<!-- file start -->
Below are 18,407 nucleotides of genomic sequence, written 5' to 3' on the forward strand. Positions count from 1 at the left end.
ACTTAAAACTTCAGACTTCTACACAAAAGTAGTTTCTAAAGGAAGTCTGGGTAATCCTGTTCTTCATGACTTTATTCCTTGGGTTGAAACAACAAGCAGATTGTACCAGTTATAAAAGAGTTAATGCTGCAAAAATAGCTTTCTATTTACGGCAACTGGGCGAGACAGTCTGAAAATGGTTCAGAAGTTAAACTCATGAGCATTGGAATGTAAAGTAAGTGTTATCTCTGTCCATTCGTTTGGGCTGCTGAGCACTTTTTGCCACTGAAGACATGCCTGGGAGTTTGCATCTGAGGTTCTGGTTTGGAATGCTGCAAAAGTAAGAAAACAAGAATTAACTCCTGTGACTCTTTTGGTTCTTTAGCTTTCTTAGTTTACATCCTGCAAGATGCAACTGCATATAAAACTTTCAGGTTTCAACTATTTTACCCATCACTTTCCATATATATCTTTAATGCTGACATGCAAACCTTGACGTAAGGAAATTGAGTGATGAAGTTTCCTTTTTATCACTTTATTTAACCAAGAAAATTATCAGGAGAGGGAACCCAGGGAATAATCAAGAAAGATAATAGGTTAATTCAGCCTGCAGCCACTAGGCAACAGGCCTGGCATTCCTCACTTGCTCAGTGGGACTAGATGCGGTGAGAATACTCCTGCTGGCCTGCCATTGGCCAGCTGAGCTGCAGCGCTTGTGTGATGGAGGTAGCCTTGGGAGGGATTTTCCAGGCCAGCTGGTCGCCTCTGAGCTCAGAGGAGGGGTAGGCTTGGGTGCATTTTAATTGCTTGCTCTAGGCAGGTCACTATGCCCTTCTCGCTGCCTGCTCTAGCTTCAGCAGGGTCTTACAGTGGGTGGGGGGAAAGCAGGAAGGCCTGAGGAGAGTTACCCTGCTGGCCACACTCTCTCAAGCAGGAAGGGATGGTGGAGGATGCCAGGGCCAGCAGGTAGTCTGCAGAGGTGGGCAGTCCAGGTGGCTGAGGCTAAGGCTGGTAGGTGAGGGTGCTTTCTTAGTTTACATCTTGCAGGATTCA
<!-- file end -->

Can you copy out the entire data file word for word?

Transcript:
Below are 18,407 nucleotides of genomic sequence, written 5' to 3' on the forward strand. Positions count from 1 at the left end.
ACTTAAAACTTCAGACTTCTACACAAAAGTAGTTTCTAAAGGAAGTCTGGGTAATCCTGTTCTTCATGACTTTATTCCTTGGGTTGAAACAACAAGCAGATTGTACCAGTTATAAAAGAGTTAATGCTGCAAAAATAGCTTTCTATTTACGGCAACTGGGCGAGACAGTCTGAAAATGGTTCAGAAGTTAAACTCATGAGCATTGGAATGTAAAGTAAGTGTTATCTCTGTCCATTCGTTTGGGCTGCTGAGCACTTTTTGCCACTGAAGACATGCCTGGGAGTTTGCATCTGAGGTTCTGGTTTGGAATGCTGCAAAAGTAAGAAAACAAGAATTAACTCCTGTGACTCTTTTGGTTCTTTAGCTTTCTTAGTTTACATCCTGCAAGATGCAACTGCATATAAAACTTTCAGGTTTCAACTATTTTACCCATCACTTTCCATATATATCTTTAATGCTGACATGCAAACCTTGACGTAAGGAAATTGAGTGATGAAGTTTCCTTTTTATCACTTTATTTAACCAAGAAAATTATCAGGAGAGGGAACCCAGGGAATAATCAAGAAAGATAATAGGTTAATTCAGCCTGCAGCCACTAGGCAACAGGCCTGGCATTCCTCACTTGCTCAGTGGGACTAGATGCGGTGAGAATACTCCTGCTGGCCTGCCATTGGCCAGCTGAGCTGCAGCGCTTGTGTGATGGAGGTAGCCTTGGGAGGGATTTTCCAGGCCAGCTGGTCGCCTCTGAGCTCAGAGGAGGGGTAGGCTTGGGTGCATTTTAATTGCTTGCTCTAGGCAGGTCACTATGCCCTTCTCGCTGCCTGCTCTAGCTTCAGCAGGGTCTTACAGTGGGTGGGGGGAAAGCAGGAAGGCCTGAGGAGAGTTACCCTGCTGGCCACACTCTCTCAAGCAGGAAGGGATGGTGGAGGATGCCAGGGCCAGCAGGTAGTCTGCAGAGGTGGGCAGTCCAGGTGGCTGAGGCTAAGGCTGGTAGGTGAGGGTGCTTTCTTAGTTTACATCTTGCAGGATTCA